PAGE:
One of my mantras is that unless we do the online better, we cannot make use of the offline opportunities. Online, should allow us to make better use of the bedside. The following are some quotes from an FT article on MBA degrees.
The great thing about a virtual classroom is that your students are already in a digital format, which means you can run algorithms that recognise patterns in facial expressions to assess understanding and identify students’ emotional state and levels of attention in your class,” says Prof Boehm. Analytics can be used in real time to address students whose attention is wandering or later to improve teaching plans or faculty performance, he adds.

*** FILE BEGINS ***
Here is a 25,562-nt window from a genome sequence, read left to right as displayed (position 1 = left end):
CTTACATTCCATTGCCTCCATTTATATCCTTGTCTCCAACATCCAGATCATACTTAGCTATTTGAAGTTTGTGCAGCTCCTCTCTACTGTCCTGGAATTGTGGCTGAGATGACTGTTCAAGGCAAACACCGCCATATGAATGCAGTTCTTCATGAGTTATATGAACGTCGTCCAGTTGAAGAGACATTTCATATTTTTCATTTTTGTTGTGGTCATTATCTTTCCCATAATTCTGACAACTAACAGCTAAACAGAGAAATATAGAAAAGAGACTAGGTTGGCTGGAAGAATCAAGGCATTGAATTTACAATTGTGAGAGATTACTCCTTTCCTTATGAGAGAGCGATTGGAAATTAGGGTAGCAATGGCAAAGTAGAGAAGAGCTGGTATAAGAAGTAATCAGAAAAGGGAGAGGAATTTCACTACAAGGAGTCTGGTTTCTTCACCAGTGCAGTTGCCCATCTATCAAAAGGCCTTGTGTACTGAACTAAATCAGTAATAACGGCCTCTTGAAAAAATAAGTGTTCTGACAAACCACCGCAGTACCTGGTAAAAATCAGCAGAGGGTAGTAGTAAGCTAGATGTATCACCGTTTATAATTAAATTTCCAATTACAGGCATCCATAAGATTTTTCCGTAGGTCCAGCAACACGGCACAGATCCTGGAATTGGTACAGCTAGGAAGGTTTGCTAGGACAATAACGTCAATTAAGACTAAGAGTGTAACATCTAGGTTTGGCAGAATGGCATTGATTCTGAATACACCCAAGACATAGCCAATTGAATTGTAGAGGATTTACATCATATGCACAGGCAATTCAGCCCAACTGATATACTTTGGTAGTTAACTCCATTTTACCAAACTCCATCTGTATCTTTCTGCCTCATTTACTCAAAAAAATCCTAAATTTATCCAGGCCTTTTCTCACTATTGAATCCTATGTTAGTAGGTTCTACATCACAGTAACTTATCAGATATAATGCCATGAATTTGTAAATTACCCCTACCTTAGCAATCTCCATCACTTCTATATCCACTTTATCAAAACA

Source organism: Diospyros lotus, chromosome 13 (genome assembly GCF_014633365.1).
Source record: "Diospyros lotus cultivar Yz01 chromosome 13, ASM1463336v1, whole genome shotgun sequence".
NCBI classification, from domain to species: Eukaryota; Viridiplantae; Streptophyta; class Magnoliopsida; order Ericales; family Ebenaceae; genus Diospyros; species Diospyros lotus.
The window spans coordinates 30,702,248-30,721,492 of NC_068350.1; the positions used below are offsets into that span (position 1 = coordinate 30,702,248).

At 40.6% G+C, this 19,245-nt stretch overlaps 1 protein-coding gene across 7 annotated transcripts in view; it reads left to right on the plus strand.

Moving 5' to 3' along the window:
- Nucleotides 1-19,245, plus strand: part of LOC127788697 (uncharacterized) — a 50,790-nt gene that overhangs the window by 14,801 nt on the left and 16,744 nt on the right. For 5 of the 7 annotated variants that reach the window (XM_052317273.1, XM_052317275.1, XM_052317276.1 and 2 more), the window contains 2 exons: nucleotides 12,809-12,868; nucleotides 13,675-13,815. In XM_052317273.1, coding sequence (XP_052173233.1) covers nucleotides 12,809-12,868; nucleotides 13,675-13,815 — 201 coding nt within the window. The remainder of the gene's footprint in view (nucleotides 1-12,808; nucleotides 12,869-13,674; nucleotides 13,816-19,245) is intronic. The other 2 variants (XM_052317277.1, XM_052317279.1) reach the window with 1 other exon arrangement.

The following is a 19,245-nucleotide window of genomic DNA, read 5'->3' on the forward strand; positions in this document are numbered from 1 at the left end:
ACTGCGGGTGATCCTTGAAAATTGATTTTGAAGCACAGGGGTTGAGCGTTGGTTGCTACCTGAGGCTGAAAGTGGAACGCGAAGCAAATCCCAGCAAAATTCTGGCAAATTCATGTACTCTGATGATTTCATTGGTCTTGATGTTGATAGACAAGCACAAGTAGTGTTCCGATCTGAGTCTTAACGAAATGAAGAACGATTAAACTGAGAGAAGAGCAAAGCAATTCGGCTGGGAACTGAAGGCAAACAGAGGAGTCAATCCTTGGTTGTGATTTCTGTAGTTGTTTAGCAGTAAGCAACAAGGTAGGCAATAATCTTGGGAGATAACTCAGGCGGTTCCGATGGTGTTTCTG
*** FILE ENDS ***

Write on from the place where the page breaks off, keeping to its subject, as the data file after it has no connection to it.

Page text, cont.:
Teaching staff also find students to be more engaged in the virtual classroom. “Because of the way students are positioned on the wall, a headshot from the chest up, it’s very difficult for them to text on their phones or work on their PCs,” says LizHess, managing director of HBX. “It’s very easy for faculty to see if people are distracted — they joke that there’s no back row any more.”
The technology looks terrific in the images shown. But there are other factors at play. Note the group sizes are small in comparison with what many undergraduates receive, and the investment in technology is focussed on those who pay most (upfront). If you look at the money apparently going into medical education, this should be the norm for most undergraduate medical students.